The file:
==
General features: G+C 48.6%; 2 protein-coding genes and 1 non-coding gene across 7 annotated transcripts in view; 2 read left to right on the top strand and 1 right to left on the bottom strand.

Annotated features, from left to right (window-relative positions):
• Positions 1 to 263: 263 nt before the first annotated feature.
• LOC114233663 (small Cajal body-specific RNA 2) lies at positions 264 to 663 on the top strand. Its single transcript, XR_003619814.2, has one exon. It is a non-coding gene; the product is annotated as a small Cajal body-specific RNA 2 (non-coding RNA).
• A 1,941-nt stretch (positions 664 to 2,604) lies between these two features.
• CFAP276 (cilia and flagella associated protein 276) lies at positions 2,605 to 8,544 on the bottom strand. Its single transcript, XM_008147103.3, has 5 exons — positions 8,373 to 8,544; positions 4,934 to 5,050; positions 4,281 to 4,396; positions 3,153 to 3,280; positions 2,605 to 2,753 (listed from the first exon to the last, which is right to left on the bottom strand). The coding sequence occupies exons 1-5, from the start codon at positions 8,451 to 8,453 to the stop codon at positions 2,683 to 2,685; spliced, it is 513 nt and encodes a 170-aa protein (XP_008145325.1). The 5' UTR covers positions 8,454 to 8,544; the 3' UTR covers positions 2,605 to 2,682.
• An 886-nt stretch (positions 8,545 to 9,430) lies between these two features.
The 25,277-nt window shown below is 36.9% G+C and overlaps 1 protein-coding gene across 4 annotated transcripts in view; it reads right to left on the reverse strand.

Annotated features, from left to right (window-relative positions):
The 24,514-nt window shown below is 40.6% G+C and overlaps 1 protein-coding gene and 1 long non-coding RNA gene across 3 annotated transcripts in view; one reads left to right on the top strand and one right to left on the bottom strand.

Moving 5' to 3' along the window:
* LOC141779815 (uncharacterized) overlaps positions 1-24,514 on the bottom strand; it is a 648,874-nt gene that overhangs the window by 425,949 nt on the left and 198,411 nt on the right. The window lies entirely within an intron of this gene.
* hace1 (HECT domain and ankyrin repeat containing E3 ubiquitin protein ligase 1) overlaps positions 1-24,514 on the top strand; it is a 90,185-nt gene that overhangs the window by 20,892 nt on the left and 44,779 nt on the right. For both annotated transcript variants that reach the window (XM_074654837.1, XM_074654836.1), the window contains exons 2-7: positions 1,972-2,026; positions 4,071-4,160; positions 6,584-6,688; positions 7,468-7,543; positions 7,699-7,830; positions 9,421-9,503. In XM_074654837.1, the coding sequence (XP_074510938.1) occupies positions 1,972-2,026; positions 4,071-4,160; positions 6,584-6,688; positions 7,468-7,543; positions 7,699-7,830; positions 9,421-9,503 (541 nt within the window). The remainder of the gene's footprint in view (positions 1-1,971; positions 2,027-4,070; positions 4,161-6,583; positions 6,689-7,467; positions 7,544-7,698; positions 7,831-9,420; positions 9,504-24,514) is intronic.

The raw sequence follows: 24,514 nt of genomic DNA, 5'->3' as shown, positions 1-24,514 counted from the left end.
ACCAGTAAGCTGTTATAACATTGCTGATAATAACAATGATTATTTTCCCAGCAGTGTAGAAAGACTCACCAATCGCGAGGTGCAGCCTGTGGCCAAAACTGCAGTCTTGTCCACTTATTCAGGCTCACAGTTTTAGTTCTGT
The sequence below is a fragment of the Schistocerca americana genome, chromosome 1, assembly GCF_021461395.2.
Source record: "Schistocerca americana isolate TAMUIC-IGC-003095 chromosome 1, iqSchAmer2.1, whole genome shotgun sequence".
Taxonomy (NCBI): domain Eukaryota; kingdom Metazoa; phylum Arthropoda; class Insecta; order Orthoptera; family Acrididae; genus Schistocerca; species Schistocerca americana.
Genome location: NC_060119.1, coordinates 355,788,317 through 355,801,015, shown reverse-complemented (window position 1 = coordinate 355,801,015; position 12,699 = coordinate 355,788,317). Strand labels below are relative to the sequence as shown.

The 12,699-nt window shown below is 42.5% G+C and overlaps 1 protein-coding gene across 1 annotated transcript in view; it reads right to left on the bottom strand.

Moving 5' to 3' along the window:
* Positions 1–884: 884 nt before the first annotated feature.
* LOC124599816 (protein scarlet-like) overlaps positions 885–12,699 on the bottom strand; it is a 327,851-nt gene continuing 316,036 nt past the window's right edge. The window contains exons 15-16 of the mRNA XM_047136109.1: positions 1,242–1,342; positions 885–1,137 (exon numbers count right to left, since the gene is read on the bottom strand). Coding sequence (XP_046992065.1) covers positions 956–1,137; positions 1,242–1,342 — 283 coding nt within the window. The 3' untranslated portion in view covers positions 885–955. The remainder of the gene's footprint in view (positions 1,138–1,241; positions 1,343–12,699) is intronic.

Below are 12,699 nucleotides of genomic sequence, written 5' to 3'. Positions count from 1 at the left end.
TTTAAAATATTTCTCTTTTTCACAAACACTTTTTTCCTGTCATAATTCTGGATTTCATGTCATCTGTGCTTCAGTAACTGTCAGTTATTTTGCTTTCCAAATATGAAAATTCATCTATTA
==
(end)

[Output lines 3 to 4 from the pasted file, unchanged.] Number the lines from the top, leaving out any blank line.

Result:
• Positions 1 to 263: 263 nt before the first annotated feature.
• LOC114233663 (small Cajal body-specific RNA 2) lies at positions 264 to 663 on the top strand. Its single transcript, XR_003619814.2, has one exon. It is a non-coding gene; the product is annotated as a small Cajal body-specific RNA 2 (non-coding RNA).